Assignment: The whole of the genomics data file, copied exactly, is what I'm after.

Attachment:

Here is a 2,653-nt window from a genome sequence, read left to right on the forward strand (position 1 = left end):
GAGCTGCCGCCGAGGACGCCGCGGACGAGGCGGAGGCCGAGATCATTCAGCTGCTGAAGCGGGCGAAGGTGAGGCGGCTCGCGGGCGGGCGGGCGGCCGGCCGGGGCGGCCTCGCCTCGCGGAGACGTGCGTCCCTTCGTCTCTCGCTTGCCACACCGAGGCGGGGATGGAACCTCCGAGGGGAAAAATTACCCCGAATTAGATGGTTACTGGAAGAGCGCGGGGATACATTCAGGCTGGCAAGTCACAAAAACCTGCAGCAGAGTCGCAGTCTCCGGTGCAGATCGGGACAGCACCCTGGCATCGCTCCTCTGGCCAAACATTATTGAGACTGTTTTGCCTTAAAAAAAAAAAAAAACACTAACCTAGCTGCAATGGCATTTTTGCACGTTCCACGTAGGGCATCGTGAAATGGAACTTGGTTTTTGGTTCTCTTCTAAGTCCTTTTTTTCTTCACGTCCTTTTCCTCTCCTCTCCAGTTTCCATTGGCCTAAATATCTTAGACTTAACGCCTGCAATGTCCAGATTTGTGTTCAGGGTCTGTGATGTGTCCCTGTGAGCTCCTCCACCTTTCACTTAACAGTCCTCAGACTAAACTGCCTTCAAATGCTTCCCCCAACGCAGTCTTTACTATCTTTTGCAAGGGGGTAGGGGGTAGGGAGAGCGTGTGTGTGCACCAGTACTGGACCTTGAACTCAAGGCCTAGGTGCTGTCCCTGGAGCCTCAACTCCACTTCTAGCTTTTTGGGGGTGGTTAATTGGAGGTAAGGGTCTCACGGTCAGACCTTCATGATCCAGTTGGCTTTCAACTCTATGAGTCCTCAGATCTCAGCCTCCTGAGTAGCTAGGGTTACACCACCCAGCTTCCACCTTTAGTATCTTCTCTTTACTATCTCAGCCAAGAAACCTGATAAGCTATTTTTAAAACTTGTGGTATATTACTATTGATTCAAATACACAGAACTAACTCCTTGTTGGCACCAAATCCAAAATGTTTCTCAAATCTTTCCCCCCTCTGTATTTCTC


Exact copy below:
Here is a 2,653-nt window from a genome sequence, read left to right on the forward strand (position 1 = left end):
GAGCTGCCGCCGAGGACGCCGCGGACGAGGCGGAGGCCGAGATCATTCAGCTGCTGAAGCGGGCGAAGGTGAGGCGGCTCGCGGGCGGGCGGGCGGCCGGCCGGGGCGGCCTCGCCTCGCGGAGACGTGCGTCCCTTCGTCTCTCGCTTGCCACACCGAGGCGGGGATGGAACCTCCGAGGGGAAAAATTACCCCGAATTAGATGGTTACTGGAAGAGCGCGGGGATACATTCAGGCTGGCAAGTCACAAAAACCTGCAGCAGAGTCGCAGTCTCCGGTGCAGATCGGGACAGCACCCTGGCATCGCTCCTCTGGCCAAACATTATTGAGACTGTTTTGCCTTAAAAAAAAAAAAAAACACTAACCTAGCTGCAATGGCATTTTTGCACGTTCCACGTAGGGCATCGTGAAATGGAACTTGGTTTTTGGTTCTCTTCTAAGTCCTTTTTTTCTTCACGTCCTTTTCCTCTCCTCTCCAGTTTCCATTGGCCTAAATATCTTAGACTTAACGCCTGCAATGTCCAGATTTGTGTTCAGGGTCTGTGATGTGTCCCTGTGAGCTCCTCCACCTTTCACTTAACAGTCCTCAGACTAAACTGCCTTCAAATGCTTCCCCCAACGCAGTCTTTACTATCTTTTGCAAGGGGGTAGGGGGTAGGGAGAGCGTGTGTGTGCACCAGTACTGGACCTTGAACTCAAGGCCTAGGTGCTGTCCCTGGAGCCTCAACTCCACTTCTAGCTTTTTGGGGGTGGTTAATTGGAGGTAAGGGTCTCACGGTCAGACCTTCATGATCCAGTTGGCTTTCAACTCTATGAGTCCTCAGATCTCAGCCTCCTGAGTAGCTAGGGTTACACCACCCAGCTTCCACCTTTAGTATCTTCTCTTTACTATCTCAGCCAAGAAACCTGATAAGCTATTTTTAAAACTTGTGGTATATTACTATTGATTCAAATACACAGAACTAACTCCTTGTTGGCACCAAATCCAAAATGTTTCTCAAATCTTTCCCCCCTCTGTATTTCTC